Today’s gubernatorial civics lesson: It isn’t bribery if the $2.4 million dollars is nonprofit.
Gray Davis, our democratically bought and paid-for governor, is a busy man. Raising $21 million for a re-election campaign in two years is no mean feat. Luckily, the man has generous friends who, purely by happenstance, do business with the state and would hate to see our good governor waste away on only his salary. That’s why they set up charitable organizations for a needy governor: $234,000 to keep the mansion in trim, $664,000 for travel and at least $1.5 million for a movie star party at last summer’s Democratic National Convention.
Brother, can you spare a dime?
Jerry Brown, California’s first and, damn well likely, last guru governor, slept on a mattress on the bare floor of an apartment when he was in office. The man in Gov. Gray’s flannel suit prefers the fine lumbar “get a good night’s sleep” support of nonbribe bribes.
Naturally, this is because Davis cares a helluva lot about the taxpayer. Joe and Joette Six-Pack already have so much to pay for in this state – such as giant animal factory prisons and the war against Humboldt County’s lethal pot plants – that it would just be a crime to make them foot the bill for an honest governor.
Gary South, Davis’ top strategist and gunslinger, told Los Angeles Times Reporter Don Morain that, “It’s the governor’s belief that it’s more appropriate to do the activities with private funds rather than tax funds.”
Remember: There’s nothing at all disreputable about these donations because, as Davis’ chief fundraiser said to the Times, “The governor doesn’t do any soliciting.” Of course not – the left and right hands have no idea where the money in the back pocket came from. Neither does the public, really, because the money goes through nonprofit organizations that are not subject to the disclosure laws that campaign donations are.
Also remember: These are not political contributions, oh heavens no, they are charitable “adopt-a-governor” donations from corporations because people care, people do. People like Jack Coffey of Chevron, who oversees his company’s donations, will spend $50,000 on Davis’ wine ‘n dine in L.A. Actually, Coffey was willing to own up to the dough being a dollar-sign-bearing love note to the governor.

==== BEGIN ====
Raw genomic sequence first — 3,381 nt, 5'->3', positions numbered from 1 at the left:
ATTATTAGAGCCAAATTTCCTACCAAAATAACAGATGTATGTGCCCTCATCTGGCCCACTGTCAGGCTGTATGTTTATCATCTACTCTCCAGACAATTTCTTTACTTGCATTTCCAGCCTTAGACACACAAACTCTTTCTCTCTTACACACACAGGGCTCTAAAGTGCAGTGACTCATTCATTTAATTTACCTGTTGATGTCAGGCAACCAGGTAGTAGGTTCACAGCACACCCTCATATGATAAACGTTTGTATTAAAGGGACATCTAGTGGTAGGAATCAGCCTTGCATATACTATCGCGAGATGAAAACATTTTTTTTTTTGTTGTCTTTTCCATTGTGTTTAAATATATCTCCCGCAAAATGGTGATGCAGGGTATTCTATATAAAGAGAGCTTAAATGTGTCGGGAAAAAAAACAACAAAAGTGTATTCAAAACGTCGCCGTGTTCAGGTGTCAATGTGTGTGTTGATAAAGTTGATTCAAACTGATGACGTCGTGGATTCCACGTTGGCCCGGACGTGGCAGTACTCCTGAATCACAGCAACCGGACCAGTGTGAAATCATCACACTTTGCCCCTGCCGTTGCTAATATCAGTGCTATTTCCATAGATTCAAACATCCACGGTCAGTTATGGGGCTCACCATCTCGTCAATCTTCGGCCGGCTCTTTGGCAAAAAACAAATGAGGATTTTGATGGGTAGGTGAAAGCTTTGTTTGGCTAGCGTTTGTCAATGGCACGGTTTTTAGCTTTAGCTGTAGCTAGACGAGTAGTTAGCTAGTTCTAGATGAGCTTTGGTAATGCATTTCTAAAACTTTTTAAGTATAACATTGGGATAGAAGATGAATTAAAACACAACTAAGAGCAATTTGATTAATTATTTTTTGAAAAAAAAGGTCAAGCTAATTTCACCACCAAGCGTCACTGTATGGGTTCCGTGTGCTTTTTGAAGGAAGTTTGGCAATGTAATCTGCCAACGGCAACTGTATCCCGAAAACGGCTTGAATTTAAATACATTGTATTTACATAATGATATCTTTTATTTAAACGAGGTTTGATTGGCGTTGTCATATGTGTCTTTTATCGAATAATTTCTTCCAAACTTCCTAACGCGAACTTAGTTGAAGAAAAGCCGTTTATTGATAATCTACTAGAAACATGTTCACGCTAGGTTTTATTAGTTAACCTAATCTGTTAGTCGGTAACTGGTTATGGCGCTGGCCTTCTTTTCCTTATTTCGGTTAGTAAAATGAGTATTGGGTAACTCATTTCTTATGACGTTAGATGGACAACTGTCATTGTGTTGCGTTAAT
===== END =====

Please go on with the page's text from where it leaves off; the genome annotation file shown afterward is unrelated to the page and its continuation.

“We recognized we were getting involved in the political process,” he told the Times. “Yeah, it may not be campaign money. But it is political money.”
Pacific Telesis, however, has more faith in the benevolent nature of the $320,000 it gave for partying in the city of damned angels. The company has a few issues before the state government, such as its request to enter the long-distance telephone market, but this is purely a coincidence, spokesman Bill Mashek told the Times.
“It was not a political contribution,” he said, “but rather a … charitable contribution.”
Pacific Telesis is not bribing the governor, oh my no, it likes the nightlife. It likes to boogie. And if boogying with a bunch of powerful white guys happens to cost $320,000, well hey, you got to pay to party with the Party.
Some fellow revelers: British Petroleum Amaco gave $200,000, and Cadiz Inc, Metabolife International and State Farm Insurance coughed up $50,000 each.
The remaining $1.67 million or so is unaccounted for, thanks to the nonprofit nondisclosure business. What is this money going for? A remarkable $41,397 was needed to maintain the governor’s mansion last year and another $448 on cable television. Also in 1999, there was a $161,000 dinner for then-President of Mexico Ernesto Zedillo and $64,000 for a two-week trade mission trip to Europe. All of these treats, and more, were paid for by the governor’s benevolent buddies.
I need benevolent buddies. It isn’t right that the Daily Nexus, a student publication partially funded by student money, should be forced to pay for any part (and if you’ve seen the checks, you know it’s a very small part) of my housing, transportation, eating, boozing and whoring. This should be done with private money (defined as “not mine”), which is why I am establishing the nonprofit Journalist Inebriation Fund.
Who would donate? Well, naturally I couldn’t know, but my advisers assure me that nearly anyone’s money would be welcome, be they a corporate CEO, local businessman, drug runner, white-slave trafficker or even a UCSB student.
And remember: Your contribution would be a charitable contribution, which means something entirely different than “money to get me blitzed and naked in a motel pool with a half-dozen unsuccessful actresses.”
If you wish to contribute to the Journalist Inebriation Fund, drop off an unmarked, cash-filled envelope at the Daily Nexus office under Storke Tower – your patriotism will be appreciated by Brendan Buhler, an assistant campus editor who’s column, “Black Box,” appears only when sufficient gin money can be located.